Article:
5 Ways to Help Teams Understand Stakeholder Impact

5 Ways to Help Teams Understand Stakeholder Impact
Article filed in Teams , Relationships , Leadership

79% of people who leave their jobs say they felt underappreciated. Recognition is the #1 thing that employees say would inspire them to be more engaged at work.

79% of people who leave their jobs say they felt underappreciated. Recognition is the #1 thing that employees say would inspire them to be more engaged at work. 

When most of us hear this, we immediately think about how the workforce is changing. People want to be rewarded constantly for their work. But that's not actually the case.

People feel under-appreciated when they can't see the connections between what they do on a daily basis and the end result. How are they impacting the many stakeholders? 

Increasing engagement through understanding impact improves the performance of our risk-focused teams by eliminating:

  • Poor productivity
  • Employee retention problems
  • Lack of internal customer satisfaction with our methods
  • Costly errors

It's important that you have systems in place that help your team members understand the larger picture to which they contribute in their risk-based roles.

Let's explore 5 simple strategies to put in place now and help your team understand impact.

1. Have a Team Field Trip

You may already be thinking, we don't have time to take a field trip. We have work to do. But consider this.

When you were in school, someone could have described quite in-depth what it was like to work at a major newspaper, a courthouse or the state capitol building. They could have even shown you a video. But until you saw it for yourself, it was impossible to translate it into a clear understanding of the place and the people.

In most business settings, everyone is living in a silo. This can be especially true for risk-based teams. We're often reviewing numbers and data. It's easy to forget that there are real people being impacted by every audit we complete.

Team members can, therefore, feel detached from the impact they're having on other teams, the business, clients, and the industry.

Set up an opportunity for your team to meet the stakeholders. Give them the opportunity to see the places where what they're doing is improving business outcomes and the lives of others.

When they better understand the why and not just the how, they'll be more engaged in their work.

2. Set up Mastermind Groups

The mastermind group isn't exclusive to executives.  The basic concept is the same. A small group of Individuals with different job roles come together regularly, perhaps one hour per week, changing to once a month as the group progresses.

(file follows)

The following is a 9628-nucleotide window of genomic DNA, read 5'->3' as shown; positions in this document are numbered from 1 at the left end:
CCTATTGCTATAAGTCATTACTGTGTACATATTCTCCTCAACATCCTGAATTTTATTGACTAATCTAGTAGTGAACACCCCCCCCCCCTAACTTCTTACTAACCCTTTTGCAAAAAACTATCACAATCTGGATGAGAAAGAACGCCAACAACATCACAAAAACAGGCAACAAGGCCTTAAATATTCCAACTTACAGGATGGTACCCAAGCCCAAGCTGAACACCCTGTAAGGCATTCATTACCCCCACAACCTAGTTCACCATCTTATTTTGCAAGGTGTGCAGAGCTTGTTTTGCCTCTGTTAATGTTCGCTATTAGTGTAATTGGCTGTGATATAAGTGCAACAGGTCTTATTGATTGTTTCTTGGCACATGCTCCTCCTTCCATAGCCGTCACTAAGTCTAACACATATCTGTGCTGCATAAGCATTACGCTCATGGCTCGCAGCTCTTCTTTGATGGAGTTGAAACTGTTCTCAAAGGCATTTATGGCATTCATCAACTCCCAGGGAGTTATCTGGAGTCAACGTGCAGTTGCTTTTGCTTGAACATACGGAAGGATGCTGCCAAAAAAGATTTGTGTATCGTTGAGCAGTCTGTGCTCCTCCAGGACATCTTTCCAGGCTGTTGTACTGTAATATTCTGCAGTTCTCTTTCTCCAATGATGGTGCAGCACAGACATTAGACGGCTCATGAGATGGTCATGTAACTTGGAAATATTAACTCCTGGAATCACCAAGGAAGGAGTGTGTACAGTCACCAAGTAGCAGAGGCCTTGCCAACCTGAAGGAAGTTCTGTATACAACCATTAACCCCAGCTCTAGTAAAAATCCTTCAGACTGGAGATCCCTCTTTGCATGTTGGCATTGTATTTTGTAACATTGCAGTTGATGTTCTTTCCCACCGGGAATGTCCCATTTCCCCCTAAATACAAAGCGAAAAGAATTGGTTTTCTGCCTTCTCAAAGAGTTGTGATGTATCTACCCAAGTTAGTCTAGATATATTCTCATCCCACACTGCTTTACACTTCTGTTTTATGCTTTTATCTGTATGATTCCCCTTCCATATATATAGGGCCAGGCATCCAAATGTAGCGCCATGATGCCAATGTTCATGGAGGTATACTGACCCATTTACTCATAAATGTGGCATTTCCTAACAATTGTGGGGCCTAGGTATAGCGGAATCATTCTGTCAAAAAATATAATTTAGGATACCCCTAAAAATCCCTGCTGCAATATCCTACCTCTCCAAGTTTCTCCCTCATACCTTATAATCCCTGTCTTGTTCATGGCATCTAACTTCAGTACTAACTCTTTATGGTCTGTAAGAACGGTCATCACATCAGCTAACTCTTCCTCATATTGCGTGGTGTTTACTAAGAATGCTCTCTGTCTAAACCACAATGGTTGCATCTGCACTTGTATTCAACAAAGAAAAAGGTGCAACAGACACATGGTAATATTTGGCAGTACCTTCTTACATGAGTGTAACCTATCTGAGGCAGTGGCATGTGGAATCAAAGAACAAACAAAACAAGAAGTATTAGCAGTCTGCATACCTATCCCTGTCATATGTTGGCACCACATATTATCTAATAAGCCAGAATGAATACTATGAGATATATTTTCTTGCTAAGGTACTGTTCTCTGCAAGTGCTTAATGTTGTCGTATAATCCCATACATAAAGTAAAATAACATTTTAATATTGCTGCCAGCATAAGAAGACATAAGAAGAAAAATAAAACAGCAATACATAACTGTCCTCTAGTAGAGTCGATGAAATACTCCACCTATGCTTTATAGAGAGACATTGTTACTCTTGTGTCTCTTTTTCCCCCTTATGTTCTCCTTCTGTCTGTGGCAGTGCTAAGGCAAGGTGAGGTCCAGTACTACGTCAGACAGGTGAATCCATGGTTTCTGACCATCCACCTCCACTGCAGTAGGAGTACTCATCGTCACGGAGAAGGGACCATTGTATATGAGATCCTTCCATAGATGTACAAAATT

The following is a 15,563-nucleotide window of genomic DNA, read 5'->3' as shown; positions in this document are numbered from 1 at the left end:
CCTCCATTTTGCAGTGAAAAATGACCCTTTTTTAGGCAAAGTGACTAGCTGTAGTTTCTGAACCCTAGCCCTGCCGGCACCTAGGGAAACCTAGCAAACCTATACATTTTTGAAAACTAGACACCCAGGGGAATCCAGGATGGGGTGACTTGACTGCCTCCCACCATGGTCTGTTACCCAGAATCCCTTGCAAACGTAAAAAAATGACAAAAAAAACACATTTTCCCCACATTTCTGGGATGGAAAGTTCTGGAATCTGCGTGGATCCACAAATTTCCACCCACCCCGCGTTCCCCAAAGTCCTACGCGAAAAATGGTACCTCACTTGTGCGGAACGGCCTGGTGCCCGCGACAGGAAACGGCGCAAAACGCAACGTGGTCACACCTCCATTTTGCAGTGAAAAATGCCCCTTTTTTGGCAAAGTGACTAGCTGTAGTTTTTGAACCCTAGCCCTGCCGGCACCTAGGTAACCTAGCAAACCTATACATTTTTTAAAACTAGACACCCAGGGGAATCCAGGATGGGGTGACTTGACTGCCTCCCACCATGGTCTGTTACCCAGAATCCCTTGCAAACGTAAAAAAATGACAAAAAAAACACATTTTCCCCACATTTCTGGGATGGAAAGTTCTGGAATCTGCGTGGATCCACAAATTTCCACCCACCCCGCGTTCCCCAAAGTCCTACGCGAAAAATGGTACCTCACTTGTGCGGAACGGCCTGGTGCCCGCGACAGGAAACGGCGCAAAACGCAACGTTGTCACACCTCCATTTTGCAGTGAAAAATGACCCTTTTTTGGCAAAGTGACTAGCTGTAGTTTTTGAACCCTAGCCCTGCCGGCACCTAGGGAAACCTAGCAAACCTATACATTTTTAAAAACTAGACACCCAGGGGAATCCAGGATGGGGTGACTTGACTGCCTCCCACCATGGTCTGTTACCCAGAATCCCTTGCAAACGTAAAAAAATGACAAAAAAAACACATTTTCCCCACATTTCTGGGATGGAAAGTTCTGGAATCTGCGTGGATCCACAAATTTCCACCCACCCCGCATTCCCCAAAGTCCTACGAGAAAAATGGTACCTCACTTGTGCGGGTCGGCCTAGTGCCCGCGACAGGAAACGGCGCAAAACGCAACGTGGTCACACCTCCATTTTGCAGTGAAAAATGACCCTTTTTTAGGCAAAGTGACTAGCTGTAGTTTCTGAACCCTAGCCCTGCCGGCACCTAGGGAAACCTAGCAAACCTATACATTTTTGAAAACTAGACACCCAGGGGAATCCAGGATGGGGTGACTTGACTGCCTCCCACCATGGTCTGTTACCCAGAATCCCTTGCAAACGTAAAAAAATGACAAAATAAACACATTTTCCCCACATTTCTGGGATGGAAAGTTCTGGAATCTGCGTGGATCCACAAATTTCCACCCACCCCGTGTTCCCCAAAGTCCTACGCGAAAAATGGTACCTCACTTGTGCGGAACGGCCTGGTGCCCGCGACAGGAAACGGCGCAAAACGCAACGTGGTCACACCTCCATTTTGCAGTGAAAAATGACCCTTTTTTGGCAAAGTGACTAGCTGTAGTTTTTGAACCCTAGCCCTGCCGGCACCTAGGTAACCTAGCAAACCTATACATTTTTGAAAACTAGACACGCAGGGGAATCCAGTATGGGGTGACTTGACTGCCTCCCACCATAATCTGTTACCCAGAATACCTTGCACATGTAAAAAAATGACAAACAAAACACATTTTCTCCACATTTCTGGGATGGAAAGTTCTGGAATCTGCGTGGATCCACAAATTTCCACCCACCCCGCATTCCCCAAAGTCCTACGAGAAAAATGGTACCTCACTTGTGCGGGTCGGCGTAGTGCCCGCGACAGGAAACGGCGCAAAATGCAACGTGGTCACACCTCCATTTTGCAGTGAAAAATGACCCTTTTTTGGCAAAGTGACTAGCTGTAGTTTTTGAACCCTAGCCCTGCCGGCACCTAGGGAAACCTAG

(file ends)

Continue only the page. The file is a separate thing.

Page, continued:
They discuss their roles, challenges, goals, best practices and more related to their department or team. Before the meeting, they agree on a general topic to discuss. This allows each person to plan and helps the group stay on track.

An individual who takes part in a mastermind group has a better understanding how what they do impacts people they don't normally see or interact with.

Start small within your department, matching people who have different job roles in groups of 3-5. If you have the opportunity, work with other department leaders to diversify the groups.

 We all get more efficient and produce better business results when we're exposed to a less homogenized work environment that helps us see outside of our own job roles.

3. "Bring a Team Member to the Meeting" Day

There are certainly items discussed in manager meetings that are well over the head of an employee who doesn't normally attend that meeting. But exposing direct reports to what's happening in the upper echelons of a company is a great way to help your team members make connections.

Former Verizon Executive and Leadership Trainer,  Karin Hurt says, "Giving people exposure to the conversation and thought process, not just the outcomes of strategic decisions, goes a long way in helping people connect the dots."

4. Communicate Impact Through Multiple Channels

Within many organizations, stakeholder impact is only shared through one or a few small channels. It may come in the form of an annual revenue report.

It may be the achieving or maintaining of a certain state or organizational ratings thanks to your team's diligence in performing internal audits. Often these opportunities to show impact are few and far between. 

That's a problem. We need to stay motivated every day to do our best, or we start to feel complacent. 

We can communicate impact more regularly through more channels by sharing:

  • Great reviews that the company receives online. Make sure employees understand how they contributed to that great review by properly helping assess and mitigate risk.
  • Other teams' successes. If another team passes their audit, this is thanks in part to the auditing team's emphasis on promoting safety and compliance. If they don't pass, it's an opportunity to share insights that will help another team improve. Either way, there's a clear connection between your the two teams. 

You share in the desire for a positive outcome and celebrate it together.

5. Encourage Innovation

Team members feel more connected to stakeholder outcomes when they can see how a change that they make impacts those stakeholders. Creating a culture of learning, continual improvement and innovation helps establish a positive correlation between an individual or a team's efforts and a positive outcome.

When this is in place, your team members are more engaged and will perform better in their risk-related duties. We all produce more efficient, compliant, quality work.

Are you struggling to help your risk-based team understand stakeholder impact?  Sign up for access to exclusive resources.

Share